Pain happens but suffering is optional. Have you ever noticed how much people, especially women, love to talk about the suffering they are experiencing in their lives? Simply ask someone “How are you doing?” and most times you will hear a 10 minute story about how someone did something to them or something happened and it goes downhill from there.
Yes, we as humans unconsciously like to “suffer” and enjoy talking about our suffering to others. Sometimes we take our cue from others or society on how much we should suffer. We even learned to suffer when we were young. For example, when a small child falls down they will instantly look at their mother – the reaction is delayed until the child gets a “cue” from the mother of how hurt he or she should be. The child then unconsciously “creates” a story around the reaction. Our fast paced society re-enforces this belief that life is hard and we should suffer.
The Shaman knows that pain in life occurs, but suffering is not necessary and therefore consciously chooses to practice non-suffering. The practice of non-suffering means that we stop telling stories about all the pain in our lives and the wounds our experiences have created. Instead of going over and over about how bad the experience was or how hurt we are, either in our own inner thoughts, or to others; we take a moment to look at it more objectively – as the observer. This helps us become more available to learn directly from the wisdom of the experience.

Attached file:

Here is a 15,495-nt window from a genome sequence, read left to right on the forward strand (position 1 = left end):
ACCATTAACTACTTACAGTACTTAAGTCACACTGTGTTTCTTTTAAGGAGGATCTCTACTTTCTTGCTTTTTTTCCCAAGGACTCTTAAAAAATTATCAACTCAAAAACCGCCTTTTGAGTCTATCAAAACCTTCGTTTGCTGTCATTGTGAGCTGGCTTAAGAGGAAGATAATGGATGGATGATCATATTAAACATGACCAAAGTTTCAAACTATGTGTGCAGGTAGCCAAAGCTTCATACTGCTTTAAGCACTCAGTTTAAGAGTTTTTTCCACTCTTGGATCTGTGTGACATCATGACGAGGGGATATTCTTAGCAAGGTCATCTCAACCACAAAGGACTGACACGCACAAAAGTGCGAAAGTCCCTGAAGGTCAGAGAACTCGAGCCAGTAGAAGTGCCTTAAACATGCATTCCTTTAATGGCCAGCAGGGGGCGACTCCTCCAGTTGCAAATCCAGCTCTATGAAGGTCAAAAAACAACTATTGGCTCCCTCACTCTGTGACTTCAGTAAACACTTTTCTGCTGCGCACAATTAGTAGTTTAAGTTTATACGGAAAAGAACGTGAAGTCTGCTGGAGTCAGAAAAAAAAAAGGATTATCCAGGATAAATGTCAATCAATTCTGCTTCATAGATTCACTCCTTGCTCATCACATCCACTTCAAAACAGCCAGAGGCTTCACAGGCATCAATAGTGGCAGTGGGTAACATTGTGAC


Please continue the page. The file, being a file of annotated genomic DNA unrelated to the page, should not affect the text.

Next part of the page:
This doesn’t mean that we don’t express our feelings – anger, hurt, sorrow, etc. It means we don’t allow our feelings to be in control. It is necessary to let the feelings of our pain and life’s wounds have a voice, then we can more easily move through them and let them go.
We all have pain; we all have a nervous system that feels. But, it is our mental mind that attaches suffering to loss and trauma. When we can accept the emotions of our human self, embrace them as a mother would embrace a child, we move through them with less resistance, attachment and suffering.
We can gracefully experience the sorrow and emotional pain and still find the courage to take the pain and make it part of our healing. Every story that we create in our lives has a self-fulfilling prophecy. One story can promote the healing and another story promotes suffering. When we let go of suffering, we stop learning our lessons through traumas, conflicts and bad luck – we begin to learn directly from knowledge itself. So which story do you choose – one of suffering or one of healing?